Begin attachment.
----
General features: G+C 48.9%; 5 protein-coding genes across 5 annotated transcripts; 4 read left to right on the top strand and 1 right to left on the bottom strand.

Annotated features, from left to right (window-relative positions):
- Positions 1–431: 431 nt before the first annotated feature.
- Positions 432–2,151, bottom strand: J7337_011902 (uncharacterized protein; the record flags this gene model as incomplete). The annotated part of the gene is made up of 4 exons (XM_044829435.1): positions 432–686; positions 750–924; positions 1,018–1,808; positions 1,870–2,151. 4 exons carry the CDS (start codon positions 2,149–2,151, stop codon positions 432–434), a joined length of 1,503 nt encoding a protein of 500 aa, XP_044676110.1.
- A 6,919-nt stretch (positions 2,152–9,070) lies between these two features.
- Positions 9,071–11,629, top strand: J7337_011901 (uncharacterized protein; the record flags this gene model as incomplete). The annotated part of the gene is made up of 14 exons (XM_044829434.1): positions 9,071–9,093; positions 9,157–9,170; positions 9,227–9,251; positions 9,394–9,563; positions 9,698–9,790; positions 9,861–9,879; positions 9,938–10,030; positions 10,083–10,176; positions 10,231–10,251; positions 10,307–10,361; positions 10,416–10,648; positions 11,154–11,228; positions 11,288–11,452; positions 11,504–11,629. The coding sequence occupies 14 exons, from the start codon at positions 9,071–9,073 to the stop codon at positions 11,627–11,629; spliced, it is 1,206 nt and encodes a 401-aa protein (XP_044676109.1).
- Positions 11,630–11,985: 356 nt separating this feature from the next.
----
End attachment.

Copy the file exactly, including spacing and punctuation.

General features: G+C 48.9%; 5 protein-coding genes across 5 annotated transcripts; 4 read left to right on the top strand and 1 right to left on the bottom strand.

Annotated features, from left to right (window-relative positions):
- Positions 1–431: 431 nt before the first annotated feature.
- Positions 432–2,151, bottom strand: J7337_011902 (uncharacterized protein; the record flags this gene model as incomplete). The annotated part of the gene is made up of 4 exons (XM_044829435.1): positions 432–686; positions 750–924; positions 1,018–1,808; positions 1,870–2,151. 4 exons carry the CDS (start codon positions 2,149–2,151, stop codon positions 432–434), a joined length of 1,503 nt encoding a protein of 500 aa, XP_044676110.1.
- A 6,919-nt stretch (positions 2,152–9,070) lies between these two features.
- Positions 9,071–11,629, top strand: J7337_011901 (uncharacterized protein; the record flags this gene model as incomplete). The annotated part of the gene is made up of 14 exons (XM_044829434.1): positions 9,071–9,093; positions 9,157–9,170; positions 9,227–9,251; positions 9,394–9,563; positions 9,698–9,790; positions 9,861–9,879; positions 9,938–10,030; positions 10,083–10,176; positions 10,231–10,251; positions 10,307–10,361; positions 10,416–10,648; positions 11,154–11,228; positions 11,288–11,452; positions 11,504–11,629. The coding sequence occupies 14 exons, from the start codon at positions 9,071–9,073 to the stop codon at positions 11,627–11,629; spliced, it is 1,206 nt and encodes a 401-aa protein (XP_044676109.1).
- Positions 11,630–11,985: 356 nt separating this feature from the next.